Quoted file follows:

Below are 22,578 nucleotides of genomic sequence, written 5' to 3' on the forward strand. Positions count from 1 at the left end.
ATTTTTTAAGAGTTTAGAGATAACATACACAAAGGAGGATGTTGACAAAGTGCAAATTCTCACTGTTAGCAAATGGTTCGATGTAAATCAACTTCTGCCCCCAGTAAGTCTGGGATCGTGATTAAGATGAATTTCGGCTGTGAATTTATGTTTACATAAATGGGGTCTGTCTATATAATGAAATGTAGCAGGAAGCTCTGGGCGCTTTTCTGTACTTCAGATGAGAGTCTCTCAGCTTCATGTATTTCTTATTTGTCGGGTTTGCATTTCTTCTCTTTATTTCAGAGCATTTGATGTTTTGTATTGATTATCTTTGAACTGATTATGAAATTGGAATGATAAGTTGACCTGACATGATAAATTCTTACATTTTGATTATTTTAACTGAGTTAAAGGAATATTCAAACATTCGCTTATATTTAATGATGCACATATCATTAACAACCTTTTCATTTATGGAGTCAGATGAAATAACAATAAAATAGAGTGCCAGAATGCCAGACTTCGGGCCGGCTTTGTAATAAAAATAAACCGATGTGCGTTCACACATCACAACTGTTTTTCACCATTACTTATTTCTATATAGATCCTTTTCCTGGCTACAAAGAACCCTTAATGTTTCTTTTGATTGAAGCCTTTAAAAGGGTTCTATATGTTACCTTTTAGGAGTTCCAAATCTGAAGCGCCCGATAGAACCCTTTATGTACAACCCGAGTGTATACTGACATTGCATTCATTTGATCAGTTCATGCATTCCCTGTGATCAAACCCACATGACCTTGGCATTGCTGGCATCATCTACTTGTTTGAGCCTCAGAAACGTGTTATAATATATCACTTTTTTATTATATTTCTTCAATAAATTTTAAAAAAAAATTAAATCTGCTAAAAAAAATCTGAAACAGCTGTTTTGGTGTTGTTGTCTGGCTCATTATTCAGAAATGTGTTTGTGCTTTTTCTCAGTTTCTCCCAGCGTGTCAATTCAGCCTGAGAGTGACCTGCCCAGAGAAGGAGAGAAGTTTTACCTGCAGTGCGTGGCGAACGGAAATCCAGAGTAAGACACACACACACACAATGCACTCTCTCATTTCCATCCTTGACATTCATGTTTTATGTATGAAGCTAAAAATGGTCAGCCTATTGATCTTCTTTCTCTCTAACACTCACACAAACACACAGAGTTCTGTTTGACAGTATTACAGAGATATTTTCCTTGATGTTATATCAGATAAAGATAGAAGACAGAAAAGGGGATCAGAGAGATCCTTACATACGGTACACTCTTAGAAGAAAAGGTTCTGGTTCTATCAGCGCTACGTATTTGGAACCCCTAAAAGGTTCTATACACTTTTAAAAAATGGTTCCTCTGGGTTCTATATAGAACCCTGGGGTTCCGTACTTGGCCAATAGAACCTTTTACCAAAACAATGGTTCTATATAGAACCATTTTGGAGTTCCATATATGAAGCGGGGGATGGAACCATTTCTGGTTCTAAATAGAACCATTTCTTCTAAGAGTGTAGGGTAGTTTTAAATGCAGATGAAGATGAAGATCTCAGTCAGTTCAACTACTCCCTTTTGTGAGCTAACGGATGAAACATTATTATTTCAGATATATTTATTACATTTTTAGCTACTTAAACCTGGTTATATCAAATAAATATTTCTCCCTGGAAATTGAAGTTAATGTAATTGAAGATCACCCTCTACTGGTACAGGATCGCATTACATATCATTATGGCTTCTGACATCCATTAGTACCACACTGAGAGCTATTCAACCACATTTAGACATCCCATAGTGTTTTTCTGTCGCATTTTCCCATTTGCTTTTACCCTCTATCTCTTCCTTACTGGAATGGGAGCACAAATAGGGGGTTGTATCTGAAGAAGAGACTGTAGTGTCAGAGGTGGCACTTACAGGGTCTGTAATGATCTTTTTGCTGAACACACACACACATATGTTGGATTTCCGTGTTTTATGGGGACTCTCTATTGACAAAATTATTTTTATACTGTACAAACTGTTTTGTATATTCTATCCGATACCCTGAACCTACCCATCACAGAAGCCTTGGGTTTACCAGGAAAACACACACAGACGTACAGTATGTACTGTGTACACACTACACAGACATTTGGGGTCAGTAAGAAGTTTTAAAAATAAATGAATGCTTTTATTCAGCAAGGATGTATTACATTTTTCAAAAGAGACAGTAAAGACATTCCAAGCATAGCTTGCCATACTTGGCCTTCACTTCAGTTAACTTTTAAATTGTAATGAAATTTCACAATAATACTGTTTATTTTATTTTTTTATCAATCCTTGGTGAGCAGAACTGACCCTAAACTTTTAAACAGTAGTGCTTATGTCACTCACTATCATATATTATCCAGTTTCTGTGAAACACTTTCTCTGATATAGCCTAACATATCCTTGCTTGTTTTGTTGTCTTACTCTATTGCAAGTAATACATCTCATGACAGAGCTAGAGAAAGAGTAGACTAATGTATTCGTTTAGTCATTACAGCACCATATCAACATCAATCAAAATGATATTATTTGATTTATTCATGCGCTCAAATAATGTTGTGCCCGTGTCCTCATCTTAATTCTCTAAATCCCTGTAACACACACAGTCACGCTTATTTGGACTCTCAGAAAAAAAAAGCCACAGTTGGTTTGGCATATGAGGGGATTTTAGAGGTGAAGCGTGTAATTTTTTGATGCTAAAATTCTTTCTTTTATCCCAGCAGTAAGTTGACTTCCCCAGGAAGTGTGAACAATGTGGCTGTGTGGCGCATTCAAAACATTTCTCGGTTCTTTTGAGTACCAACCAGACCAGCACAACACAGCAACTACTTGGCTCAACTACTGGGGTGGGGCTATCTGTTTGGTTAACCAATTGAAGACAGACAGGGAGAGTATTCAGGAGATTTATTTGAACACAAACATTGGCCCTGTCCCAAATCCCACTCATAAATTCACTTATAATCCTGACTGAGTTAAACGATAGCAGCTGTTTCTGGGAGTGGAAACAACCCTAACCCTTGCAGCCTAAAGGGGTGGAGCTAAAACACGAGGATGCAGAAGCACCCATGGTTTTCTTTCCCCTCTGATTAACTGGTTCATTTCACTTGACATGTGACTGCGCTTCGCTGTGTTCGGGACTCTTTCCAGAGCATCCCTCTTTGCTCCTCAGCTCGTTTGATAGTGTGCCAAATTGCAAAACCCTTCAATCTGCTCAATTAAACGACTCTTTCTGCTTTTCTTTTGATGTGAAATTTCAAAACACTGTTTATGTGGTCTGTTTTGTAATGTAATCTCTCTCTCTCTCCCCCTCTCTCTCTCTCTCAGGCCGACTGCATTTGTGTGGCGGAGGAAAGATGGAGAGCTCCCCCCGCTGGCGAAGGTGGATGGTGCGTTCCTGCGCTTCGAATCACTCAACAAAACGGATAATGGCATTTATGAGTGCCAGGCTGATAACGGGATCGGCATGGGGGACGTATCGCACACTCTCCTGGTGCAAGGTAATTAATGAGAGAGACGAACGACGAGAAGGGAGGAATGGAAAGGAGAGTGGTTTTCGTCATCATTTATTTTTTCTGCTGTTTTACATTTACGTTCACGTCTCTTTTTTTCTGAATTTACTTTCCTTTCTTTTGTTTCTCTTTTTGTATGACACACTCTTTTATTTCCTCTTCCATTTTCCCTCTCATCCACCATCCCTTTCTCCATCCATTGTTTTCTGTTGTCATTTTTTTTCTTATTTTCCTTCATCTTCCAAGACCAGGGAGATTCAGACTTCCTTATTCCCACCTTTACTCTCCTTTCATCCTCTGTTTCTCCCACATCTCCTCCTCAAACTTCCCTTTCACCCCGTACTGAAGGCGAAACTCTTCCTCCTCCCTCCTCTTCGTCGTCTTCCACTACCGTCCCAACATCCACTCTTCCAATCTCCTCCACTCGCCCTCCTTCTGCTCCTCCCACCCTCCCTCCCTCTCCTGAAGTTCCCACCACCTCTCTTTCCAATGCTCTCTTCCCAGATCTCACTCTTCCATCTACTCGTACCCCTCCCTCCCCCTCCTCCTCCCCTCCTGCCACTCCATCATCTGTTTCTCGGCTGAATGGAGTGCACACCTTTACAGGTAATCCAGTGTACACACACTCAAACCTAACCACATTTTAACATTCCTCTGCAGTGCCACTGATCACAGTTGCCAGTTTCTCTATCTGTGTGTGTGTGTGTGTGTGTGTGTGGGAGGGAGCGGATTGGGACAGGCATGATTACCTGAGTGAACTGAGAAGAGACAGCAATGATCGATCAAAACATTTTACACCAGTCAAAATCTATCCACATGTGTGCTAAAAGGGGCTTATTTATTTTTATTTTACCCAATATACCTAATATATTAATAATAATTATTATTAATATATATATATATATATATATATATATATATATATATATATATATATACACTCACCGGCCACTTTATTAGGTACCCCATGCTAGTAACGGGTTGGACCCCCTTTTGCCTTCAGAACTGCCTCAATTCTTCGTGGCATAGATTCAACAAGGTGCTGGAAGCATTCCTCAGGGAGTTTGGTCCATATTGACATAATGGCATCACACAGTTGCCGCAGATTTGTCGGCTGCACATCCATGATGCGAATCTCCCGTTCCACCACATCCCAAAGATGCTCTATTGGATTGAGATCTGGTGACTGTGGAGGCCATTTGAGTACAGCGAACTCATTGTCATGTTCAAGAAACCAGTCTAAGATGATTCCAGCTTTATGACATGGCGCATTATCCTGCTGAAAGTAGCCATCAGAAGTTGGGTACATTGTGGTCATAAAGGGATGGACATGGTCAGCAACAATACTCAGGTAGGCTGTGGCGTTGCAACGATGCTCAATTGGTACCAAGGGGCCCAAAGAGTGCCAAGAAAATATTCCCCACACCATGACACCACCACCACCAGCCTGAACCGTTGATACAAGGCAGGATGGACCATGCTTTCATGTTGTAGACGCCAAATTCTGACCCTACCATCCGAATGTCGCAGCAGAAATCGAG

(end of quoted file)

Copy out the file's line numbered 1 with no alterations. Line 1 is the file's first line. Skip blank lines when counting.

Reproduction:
Below are 22,578 nucleotides of genomic sequence, written 5' to 3' on the forward strand. Positions count from 1 at the left end.